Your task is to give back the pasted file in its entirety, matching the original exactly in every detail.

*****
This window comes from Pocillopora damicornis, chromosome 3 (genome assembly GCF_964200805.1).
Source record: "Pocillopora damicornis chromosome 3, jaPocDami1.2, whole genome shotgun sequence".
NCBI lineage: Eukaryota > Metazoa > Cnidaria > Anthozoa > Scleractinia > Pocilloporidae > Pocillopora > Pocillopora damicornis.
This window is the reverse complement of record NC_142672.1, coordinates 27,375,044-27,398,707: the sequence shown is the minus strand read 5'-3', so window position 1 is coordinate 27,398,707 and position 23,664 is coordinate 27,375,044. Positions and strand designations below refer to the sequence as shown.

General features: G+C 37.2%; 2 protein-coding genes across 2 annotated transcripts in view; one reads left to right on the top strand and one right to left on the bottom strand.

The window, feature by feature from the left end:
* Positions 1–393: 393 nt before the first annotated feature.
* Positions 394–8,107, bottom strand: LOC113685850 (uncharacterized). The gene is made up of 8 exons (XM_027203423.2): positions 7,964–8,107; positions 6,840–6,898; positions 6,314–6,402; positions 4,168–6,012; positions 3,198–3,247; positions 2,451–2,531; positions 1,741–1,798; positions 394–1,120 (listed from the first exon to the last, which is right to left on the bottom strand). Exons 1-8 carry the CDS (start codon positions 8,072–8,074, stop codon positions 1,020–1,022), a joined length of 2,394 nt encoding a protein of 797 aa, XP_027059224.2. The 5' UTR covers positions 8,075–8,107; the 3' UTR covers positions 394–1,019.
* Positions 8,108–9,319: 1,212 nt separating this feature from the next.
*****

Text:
This window comes from Pocillopora damicornis, chromosome 3 (genome assembly GCF_964200805.1).
Source record: "Pocillopora damicornis chromosome 3, jaPocDami1.2, whole genome shotgun sequence".
NCBI lineage: Eukaryota > Metazoa > Cnidaria > Anthozoa > Scleractinia > Pocilloporidae > Pocillopora > Pocillopora damicornis.
This window is the reverse complement of record NC_142672.1, coordinates 27,375,044-27,398,707: the sequence shown is the minus strand read 5'-3', so window position 1 is coordinate 27,398,707 and position 23,664 is coordinate 27,375,044. Positions and strand designations below refer to the sequence as shown.

General features: G+C 37.2%; 2 protein-coding genes across 2 annotated transcripts in view; one reads left to right on the top strand and one right to left on the bottom strand.

The window, feature by feature from the left end:
* Positions 1–393: 393 nt before the first annotated feature.
* Positions 394–8,107, bottom strand: LOC113685850 (uncharacterized). The gene is made up of 8 exons (XM_027203423.2): positions 7,964–8,107; positions 6,840–6,898; positions 6,314–6,402; positions 4,168–6,012; positions 3,198–3,247; positions 2,451–2,531; positions 1,741–1,798; positions 394–1,120 (listed from the first exon to the last, which is right to left on the bottom strand). Exons 1-8 carry the CDS (start codon positions 8,072–8,074, stop codon positions 1,020–1,022), a joined length of 2,394 nt encoding a protein of 797 aa, XP_027059224.2. The 5' UTR covers positions 8,075–8,107; the 3' UTR covers positions 394–1,019.
* Positions 8,108–9,319: 1,212 nt separating this feature from the next.